“Good luck with achieving all your dreams.” “Sick of the System.” “God bless.” “Mom is drunk again.” The graffiti in the public bathroom at Santa Monica Pier exposed the stark contrast between two very different living circumstances in LA within just a few hours of my getting off the plane. Walking through the park, I looked to my right and saw people lying on the grass next to a shopping cart with all their belongings. To my left, I saw million-dollar oceanside condos. I remember being stunned and confused by this odd juxtaposition of lifestyles.
That night, we went to Mass at St. Monica’s, a beautiful, energetic Church near the Pier. In his homily, the priest asked us to think of one word we can strive to live out in 2016, something we can return to in good times and bad, something that draws us into deeper relationship with God, others, and ourselves. The word I chose was “wholeness,” and it became the framework for my trip.
On Tuesday, Paul, the head of the kitchen at Union Rescue Mission, took some time out of preparing lunch to tell us his story. He had a very difficult childhood, and had seen a lot of hard things. But he was able to turn his life around and now finds fulfillment in in giving back to the community and working with others. He said something that really struck me – we are always looking for God to come down and talk to us directly, for some sort of clear vision that would just tell us exactly what to do. We get frustrated when we can’t seem to hear or feel Him. But God does talk to us – He uses messengers; we just forget to look for Him in them. How much do we miss by forgetting to look for God in our neighbor? We may miss a nudge in a specific direction for a career or relationship, but more importantly, we miss the opportunity to love God in that person. We become whole when we allow the presence of God that dwells in each of us to be most fully alive through love of neighbor and self. That requires an element of vulnerability, openness, and intentional relationship building. Those things were epitomized in our conversation with Paul and many times throughout the week. Even though Paul and I come from very different backgrounds and went forth that day to very different lives, in that moment, we were whole.
The same message about God being present through other people was also offered to us by José, a man we just happened to meet outside a Church. He had a similar story to Paul, and, also like Paul, he continued to come back to God’s goodness and love, giving Him all the credit for his recovery. Midway through talking with us, José asked if we knew God’s name. This had me puzzled for a minute, but Gabe answered, “Yahweh.” “Yes! And what does that mean?” José asked. We recognized what he meant as he said it. “Yahweh means ‘I am.’” I am. The Spirit of God dwells within me and in the people on Skid Row and the homies at Homeboy Industries and the women and children at Good Shepherd – in everyone. We have a responsibility to live in such a way that His Spirit is conveyed to every person we meet. When we allow ourselves to become truly present to an encounter with someone, the pieces of God inside each of us, colored by our own personalities and experiences, can be united, and we are whole.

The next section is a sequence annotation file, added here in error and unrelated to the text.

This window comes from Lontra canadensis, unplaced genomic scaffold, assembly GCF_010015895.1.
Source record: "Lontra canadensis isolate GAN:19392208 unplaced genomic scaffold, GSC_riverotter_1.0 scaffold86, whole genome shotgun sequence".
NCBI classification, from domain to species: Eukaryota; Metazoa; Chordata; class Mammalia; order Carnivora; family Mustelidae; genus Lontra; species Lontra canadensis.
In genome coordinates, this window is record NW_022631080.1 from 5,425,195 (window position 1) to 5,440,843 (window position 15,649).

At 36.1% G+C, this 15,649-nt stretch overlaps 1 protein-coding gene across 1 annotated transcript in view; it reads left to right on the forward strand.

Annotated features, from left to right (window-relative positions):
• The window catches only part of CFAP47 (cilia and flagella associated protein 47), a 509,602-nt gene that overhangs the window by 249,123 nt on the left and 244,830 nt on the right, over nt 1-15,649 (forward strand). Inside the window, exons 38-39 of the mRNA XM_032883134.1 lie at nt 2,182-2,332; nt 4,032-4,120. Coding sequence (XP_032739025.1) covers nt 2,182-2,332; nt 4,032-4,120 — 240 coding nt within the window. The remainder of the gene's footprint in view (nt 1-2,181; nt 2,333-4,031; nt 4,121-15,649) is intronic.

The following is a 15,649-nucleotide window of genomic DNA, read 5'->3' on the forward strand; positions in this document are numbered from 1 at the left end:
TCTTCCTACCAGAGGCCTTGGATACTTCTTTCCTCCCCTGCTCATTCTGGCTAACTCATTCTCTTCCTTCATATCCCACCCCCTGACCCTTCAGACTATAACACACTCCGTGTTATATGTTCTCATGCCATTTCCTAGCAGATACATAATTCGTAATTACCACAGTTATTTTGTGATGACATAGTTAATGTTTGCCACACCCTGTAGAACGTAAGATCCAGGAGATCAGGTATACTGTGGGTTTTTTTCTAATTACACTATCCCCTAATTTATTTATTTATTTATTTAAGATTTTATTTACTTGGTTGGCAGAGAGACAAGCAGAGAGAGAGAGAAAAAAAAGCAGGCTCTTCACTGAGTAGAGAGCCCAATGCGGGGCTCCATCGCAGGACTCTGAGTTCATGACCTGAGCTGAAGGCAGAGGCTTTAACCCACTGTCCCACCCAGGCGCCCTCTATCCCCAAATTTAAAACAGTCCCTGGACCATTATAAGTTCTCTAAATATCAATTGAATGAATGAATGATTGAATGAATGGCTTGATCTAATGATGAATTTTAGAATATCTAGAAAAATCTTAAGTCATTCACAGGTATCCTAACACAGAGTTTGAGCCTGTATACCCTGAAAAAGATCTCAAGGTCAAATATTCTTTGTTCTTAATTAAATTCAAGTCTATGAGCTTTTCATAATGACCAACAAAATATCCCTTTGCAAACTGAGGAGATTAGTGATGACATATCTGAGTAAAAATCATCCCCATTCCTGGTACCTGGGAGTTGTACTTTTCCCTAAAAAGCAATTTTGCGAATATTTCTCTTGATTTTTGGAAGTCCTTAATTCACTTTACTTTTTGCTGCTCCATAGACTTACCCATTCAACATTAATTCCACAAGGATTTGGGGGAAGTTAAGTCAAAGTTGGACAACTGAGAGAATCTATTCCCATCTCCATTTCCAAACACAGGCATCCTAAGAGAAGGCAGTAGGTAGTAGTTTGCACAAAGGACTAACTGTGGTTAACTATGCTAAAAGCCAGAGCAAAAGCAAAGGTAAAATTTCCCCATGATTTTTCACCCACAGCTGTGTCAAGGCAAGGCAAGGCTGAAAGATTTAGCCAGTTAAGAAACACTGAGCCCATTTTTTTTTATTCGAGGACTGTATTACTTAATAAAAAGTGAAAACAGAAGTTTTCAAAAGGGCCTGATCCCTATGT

I felt that wholeness so many times on the LA immersion. I felt it with Paul and José on Tuesday, and with Emma’s community who opened their home to us for dinner. I felt it with Paco on Wednesday at Homeboy Industries, and with Big Joe and a fellow volunteer on Thursday at the Catholic Worker. I felt it with the other immersion participants while we did dishes at record speed, learned about where we each come from, shared meals, reflections, and prayers together, and laughed so hard our stomachs hurt. I felt it with the two Marianist communities who opened their homes to us for meals and fellowship. The genuine, raw, complete love I witnessed that week was unlike any other.
But I also saw a lot of pain and suffering. People shouldn’t have to live in cardboard boxes that get destroyed when it rains. People shouldn’t have to sleep outside. People shouldn’t have to worry for their safety while they walk to school. But they do. How can that be? I think that’s the other part of wholeness. Part of being whole is accepting the bad along with the good. The pain along with the beauty. The sorrow along with the joy. So, rather than the contrast that struck me that first day, perhaps it was simply a big dose of wholeness. It caught me off-guard, and I didn’t quite understand it yet. I still don’t, fully. But I see. LA doesn’t have to be divided. We simply have to realize that part of the whole is hurting, and we are called to work together can to alleviate that pain.

Since LA, I have continued to focus on wholeness and how it applies to my day-to-day life. Am I present to my relationships back home with my family and friends? Do I look up while I walk to class, open to the possibility of encounter, or am I distracted by that one last text I need to send? And, perhaps most difficult, do I accept the bad along with the good, when it comes along? Accepting doesn’t mean passively ignoring it, but rather taking a deep breath and continuing to walk through it. There is ample opportunity each day for me to put these ideas into motion, and I have started doing a few things to help facilitate that – donating four items each month, refraining from complaints about the weather, and writing down something I am thankful for every day. Working on simplicity, positivity, and gratitude is helping me continue to process the immersion. I think about it every day, and I still struggle to grasp parts of it. But I know the crux of the experience was pure love, and that is love is insurmountable – it is whole.
Elizabeth Abrams
University of Dayton


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